A strong China-Iran link in the economic and strategic domains would definitely add substance to the Pak-Iran relationship, but Pakistan finds greatest benefit from its relationship with Saudi Arabia. It will straddle the two to draw maximum benefit for itself. The US effort at reduced focus towards West Asia in favour of the Indo-Pacific would once again need a rethink, something that has been a challenge in the last few years. The strategic orientation of the Sino-Iran equation with the proposed cooperation in the military domain to include joint training, weapon development and possibly intelligence sharing should force US reprioritisation.
Is India the loser in this emerging new great game? Despite various attempts to explain to Iran its US-oriented compulsions, India perhaps may have pushed Tehran’s patience over the hill. There is yet no clear indicator on India having lost its Chabahar opportunity, but the 600 km strategic Zahidan rail link project appears out of our hands, since Iran has decided to fund it itself. It could yet be Tehran’s way of a last push and test of New Delhi’s will during the remaining tenure of the current US administration.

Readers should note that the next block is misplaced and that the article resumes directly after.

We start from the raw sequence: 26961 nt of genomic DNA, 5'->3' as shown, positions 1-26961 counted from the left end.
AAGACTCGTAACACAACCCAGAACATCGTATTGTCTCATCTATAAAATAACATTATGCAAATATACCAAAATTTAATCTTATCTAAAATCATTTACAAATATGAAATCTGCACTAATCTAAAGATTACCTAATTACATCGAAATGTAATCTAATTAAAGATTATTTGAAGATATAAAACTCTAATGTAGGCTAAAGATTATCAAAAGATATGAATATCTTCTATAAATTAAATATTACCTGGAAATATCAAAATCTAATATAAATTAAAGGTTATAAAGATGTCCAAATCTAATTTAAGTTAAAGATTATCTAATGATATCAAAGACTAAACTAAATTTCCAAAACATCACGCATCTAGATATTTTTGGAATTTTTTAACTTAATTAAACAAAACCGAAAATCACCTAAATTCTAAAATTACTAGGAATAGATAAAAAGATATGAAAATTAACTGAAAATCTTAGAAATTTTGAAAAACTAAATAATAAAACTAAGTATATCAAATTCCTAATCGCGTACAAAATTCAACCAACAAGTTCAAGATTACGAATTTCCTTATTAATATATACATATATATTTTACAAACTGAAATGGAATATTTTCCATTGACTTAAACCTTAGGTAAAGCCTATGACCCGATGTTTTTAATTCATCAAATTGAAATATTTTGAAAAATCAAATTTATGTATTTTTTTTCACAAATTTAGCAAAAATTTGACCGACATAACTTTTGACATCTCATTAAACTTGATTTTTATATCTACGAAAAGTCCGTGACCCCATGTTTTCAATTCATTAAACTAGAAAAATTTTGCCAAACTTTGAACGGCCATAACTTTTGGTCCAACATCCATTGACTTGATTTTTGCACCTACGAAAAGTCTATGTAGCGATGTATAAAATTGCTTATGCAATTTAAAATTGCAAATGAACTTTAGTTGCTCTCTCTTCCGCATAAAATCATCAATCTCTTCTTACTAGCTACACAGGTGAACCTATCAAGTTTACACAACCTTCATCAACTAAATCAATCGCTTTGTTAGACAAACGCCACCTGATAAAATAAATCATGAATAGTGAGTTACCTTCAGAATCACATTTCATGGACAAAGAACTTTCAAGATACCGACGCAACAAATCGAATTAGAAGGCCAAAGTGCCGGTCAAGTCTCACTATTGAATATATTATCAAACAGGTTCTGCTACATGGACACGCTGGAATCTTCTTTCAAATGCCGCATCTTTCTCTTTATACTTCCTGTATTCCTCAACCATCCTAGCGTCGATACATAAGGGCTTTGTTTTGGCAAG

A final decision, if at all, to keep New Delhi out would be advantage Islamabad, which viewed this project and the India-Iran-Afghanistan cooperation as an Indian attempt at manoeuvring access to Afghanistan and the Central Asian Republics. Denying India that overland access has been the core of Pakistan’s strategy, to prevent the former’s influence in its western and northern flanks.
While these developments are important for India to take stock of, with China opening another strategic front, it is the Ladakh frontier that needs all its focus for the moment to deny Beijing any moral advantage. Any display of weakness there will bring cascading Chinese efforts at more pressure points as part of their campaign of renewed strategic messaging.
Lt Gen Syed Ata Hasnain (Retd)
Former Commander, Srinagar-based 15 Corps. Now Chancellor, Central University of Kashmir